In agreement, different scholars have used interactive perspective to link cultural and economic resources to economic opportunity structure in analyzing the effectiveness of businesses understanding diverse cultures. According to them different ethnic groups, depending on the structure of economic opportunities, brings income to a business.

From an interactive perspective, Brandellero points out that effective understanding of cultures helps in distribution of resources through built relationships (42).

Different societies vary in terms of status, power and class. As such a non-English speaking artist in an English speaking host country will be supplied with capital from ethnic networks depending on social relationships and ties built on social obligation and trust. It is imperative to note that customer relationship and ties with a business depend on a cultural enclave the business is in.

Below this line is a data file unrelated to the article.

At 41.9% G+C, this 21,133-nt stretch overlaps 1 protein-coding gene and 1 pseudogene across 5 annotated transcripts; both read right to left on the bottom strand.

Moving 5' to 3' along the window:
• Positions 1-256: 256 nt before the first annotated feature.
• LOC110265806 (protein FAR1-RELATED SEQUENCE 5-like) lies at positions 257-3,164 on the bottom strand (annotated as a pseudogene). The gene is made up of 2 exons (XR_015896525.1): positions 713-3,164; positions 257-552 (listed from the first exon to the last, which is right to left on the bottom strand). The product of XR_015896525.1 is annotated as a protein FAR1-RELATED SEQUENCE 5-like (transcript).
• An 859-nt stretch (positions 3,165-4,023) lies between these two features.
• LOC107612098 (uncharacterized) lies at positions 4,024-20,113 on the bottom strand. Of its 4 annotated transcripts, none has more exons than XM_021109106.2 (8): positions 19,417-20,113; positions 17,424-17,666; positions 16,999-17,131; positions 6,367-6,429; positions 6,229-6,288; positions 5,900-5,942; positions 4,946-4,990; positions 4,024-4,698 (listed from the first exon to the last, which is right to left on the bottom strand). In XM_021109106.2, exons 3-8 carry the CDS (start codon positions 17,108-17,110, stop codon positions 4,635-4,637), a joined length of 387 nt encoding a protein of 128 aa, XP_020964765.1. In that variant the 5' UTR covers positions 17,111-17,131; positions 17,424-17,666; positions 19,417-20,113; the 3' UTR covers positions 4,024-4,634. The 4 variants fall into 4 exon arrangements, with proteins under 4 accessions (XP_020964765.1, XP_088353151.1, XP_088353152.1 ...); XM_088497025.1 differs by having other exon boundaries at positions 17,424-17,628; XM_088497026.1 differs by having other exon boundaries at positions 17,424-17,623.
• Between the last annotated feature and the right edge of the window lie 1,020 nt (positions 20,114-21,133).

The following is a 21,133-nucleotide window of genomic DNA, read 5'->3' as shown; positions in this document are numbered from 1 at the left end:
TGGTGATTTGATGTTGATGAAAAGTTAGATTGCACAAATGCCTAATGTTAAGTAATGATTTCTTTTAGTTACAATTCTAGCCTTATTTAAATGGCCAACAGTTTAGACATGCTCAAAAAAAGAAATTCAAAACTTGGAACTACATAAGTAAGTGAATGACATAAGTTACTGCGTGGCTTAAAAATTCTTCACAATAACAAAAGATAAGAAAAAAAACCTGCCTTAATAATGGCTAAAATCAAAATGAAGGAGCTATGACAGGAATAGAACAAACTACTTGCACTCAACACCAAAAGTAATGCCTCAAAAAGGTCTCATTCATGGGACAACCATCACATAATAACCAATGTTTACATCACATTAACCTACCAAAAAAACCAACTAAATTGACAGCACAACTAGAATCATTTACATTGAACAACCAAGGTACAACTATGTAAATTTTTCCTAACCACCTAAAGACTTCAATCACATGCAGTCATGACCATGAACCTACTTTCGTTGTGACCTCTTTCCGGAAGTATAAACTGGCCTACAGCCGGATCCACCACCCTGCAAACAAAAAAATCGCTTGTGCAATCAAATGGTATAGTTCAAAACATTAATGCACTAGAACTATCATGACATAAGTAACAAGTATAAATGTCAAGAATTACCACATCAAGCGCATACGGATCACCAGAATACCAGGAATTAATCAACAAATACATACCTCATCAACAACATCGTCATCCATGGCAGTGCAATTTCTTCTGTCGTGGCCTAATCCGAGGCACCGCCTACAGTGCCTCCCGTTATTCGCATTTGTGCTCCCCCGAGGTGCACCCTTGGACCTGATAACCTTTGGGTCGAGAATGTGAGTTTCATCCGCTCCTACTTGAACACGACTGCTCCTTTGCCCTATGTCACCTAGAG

Knowledge of culture and relationship marketing

According to neoclassical microeconomic theory, relationship marketing is an important marketing activity that businesses having their operations in different countries carry out for successful establishment and sustenance of relational exchanges (Brandellero 32). An artist in a foreign nation can create a long-term relationship between his business and individuals or groups within a particular host culture in a relational market.

Neoclassical microeconomic theory presents a transactional school of thought that indicates that effective understanding of different cultures by a business will assists it in developing relational exchanges with the locals.